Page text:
Remembering 9/11

Today marks the 17th anniversary of the 2001 September 11th attacks. While there are countless stories of heroism and sacrifice from that day and the following days, there are so many more lesser-known and unknown stories of heroism. This year, we highlight one of those stories-

 

 

Lt. Heather “Lucky” Penney, one of the first female fighter pilots in USAF history, had just finished two weeks of air combat training in Nevada in the days preceding September 11, 2001.  That morning, she and other pilots were sitting in a briefing room at Andrews Air Force Base when they received word that a plane, and later a second, had hit the World Trade Center towers in New York, followed by a crash at the Pentagon. After the initial confusion that followed, she and her commanding officer Col. Marc Sasseville received orders to protect the air space around Washington DC, as reports had come in of another rogue plane- United Airlines Flight 93, which was believed to be set on a collision course with the White House. Today, post-9/11, there are always two fully equipped fighter jets at the ready, with pilots never more than a few yards away.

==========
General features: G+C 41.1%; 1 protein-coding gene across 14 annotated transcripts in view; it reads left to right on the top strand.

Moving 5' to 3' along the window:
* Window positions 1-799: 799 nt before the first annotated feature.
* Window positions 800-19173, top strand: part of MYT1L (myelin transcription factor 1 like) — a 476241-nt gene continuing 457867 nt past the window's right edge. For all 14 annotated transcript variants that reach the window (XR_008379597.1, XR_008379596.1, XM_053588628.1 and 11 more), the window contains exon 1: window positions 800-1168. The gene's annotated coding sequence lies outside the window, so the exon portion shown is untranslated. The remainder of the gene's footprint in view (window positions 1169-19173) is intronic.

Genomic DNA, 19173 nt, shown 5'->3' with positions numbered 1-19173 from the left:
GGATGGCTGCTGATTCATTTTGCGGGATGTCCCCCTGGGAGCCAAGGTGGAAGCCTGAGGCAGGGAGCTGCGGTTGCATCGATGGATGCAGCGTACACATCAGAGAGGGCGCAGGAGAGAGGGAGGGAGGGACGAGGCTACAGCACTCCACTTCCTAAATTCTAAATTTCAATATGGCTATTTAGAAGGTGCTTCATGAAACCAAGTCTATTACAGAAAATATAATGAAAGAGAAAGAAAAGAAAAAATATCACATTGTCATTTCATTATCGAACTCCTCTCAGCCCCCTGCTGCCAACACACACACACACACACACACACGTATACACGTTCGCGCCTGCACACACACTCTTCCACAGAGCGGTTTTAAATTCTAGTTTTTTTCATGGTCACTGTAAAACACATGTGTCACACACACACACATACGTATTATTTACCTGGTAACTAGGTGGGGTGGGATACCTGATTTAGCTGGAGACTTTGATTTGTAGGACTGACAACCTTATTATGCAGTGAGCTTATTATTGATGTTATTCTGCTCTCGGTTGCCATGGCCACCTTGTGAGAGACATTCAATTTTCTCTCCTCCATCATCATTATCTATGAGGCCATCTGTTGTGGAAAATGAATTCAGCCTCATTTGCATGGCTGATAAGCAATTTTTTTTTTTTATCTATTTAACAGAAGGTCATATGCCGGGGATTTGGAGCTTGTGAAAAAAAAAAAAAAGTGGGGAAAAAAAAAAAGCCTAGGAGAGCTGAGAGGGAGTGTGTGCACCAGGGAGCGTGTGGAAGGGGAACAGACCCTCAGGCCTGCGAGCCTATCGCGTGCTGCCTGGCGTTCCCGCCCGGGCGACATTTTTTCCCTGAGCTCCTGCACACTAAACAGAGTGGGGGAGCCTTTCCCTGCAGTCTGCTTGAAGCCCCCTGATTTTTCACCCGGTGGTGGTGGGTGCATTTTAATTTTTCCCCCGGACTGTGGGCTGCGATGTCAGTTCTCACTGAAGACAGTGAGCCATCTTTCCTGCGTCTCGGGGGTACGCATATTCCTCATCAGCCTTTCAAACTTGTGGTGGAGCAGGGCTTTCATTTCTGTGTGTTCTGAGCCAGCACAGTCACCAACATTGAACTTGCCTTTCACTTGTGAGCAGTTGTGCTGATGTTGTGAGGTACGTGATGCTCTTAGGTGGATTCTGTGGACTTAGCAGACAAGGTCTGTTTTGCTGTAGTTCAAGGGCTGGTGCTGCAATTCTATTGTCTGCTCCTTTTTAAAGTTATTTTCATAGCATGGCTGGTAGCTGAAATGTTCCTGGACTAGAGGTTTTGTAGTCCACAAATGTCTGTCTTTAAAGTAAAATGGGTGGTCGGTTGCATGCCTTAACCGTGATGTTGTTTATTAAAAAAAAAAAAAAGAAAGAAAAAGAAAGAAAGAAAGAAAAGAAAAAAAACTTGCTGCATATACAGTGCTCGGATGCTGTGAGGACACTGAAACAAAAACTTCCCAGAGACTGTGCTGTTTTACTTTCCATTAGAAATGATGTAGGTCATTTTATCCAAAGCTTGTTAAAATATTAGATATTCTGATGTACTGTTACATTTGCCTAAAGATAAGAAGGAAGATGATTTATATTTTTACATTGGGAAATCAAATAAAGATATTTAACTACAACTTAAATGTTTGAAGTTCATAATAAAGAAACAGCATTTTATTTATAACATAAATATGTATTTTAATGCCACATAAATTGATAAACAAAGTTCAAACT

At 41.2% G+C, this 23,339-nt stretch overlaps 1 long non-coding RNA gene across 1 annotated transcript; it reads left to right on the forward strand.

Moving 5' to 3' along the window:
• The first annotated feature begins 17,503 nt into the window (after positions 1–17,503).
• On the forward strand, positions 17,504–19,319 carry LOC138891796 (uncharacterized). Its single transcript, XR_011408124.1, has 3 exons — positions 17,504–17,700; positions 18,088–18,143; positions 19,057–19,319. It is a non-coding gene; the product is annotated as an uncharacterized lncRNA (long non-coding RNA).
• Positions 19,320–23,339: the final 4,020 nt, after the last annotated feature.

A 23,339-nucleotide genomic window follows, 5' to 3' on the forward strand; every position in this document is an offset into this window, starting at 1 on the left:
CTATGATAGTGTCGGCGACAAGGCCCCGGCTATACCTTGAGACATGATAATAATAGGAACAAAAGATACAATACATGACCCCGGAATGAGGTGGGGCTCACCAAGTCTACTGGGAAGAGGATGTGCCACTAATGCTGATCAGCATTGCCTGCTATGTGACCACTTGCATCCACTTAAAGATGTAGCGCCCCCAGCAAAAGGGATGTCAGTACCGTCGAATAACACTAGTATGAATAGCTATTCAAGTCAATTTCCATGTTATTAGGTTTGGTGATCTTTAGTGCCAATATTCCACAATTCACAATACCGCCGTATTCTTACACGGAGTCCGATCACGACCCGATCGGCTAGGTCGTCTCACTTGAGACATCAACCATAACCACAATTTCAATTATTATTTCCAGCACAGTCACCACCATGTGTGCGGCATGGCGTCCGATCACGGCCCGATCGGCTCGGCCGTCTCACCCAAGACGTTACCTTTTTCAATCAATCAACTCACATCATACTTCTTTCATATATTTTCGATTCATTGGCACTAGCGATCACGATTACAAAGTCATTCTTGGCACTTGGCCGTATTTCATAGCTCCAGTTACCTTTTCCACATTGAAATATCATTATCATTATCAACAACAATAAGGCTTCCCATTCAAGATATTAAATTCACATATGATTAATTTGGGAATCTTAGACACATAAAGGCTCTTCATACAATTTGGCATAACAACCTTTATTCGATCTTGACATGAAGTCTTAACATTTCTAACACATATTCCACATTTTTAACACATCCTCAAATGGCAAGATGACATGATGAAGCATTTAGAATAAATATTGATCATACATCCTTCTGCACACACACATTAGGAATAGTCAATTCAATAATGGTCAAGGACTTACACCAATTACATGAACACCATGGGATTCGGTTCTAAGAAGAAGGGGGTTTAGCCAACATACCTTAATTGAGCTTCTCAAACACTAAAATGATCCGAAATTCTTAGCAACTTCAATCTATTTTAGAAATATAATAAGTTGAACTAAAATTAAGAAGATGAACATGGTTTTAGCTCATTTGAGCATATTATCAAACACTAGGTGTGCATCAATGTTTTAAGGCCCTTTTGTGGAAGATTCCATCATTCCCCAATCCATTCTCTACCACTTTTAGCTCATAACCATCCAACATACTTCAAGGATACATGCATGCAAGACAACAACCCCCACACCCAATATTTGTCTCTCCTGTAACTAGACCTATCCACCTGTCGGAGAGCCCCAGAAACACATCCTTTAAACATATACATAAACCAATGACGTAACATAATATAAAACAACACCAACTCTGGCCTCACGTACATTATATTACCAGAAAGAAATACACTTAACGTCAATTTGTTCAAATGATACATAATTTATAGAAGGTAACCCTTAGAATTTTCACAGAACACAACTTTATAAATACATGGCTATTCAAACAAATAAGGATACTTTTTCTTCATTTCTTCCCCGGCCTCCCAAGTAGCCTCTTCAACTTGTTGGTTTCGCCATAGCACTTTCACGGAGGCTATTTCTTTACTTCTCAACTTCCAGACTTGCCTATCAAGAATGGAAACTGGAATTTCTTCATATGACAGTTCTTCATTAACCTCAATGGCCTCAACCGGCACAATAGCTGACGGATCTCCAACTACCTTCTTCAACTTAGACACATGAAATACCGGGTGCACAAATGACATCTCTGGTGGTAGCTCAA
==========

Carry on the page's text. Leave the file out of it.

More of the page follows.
However, when Penney and Sasseville jumped into their F-16s, the planes were still equipped with dummy rounds from their training mission; there was no live ammunition loaded. So, not only were the pair charged with bringing down a commercial airliner, they would have to do so with only the force of their own planes. The pair planned to ram the airliner, hopefully pushing it off course and eventually to the ground. Sasseville said in a later interview “We don’t train to bring down airliners. If you just hit the engine, it could still glide and you could guide it to a target. My thought was the cockpit or the wing.” While they both thought of the possibility of ejecting immediately before impact, they worried their jets might stray from course the impact be ineffective. As they flew through the airspace around Washington, it would be several hours before they found out that Flight 93 was not still headed for Washington; instead it had crashed in a field outside of Pittsburg after the passengers aboard overpowered their hijackers. “The real heroes are the passengers on Flight 93 who were willing to sacrifice themselves,” Penney says. “I was just an accidental witness to history.”

 

Written by: Alexis Vitiello

Edited by: Olivia Kauffman

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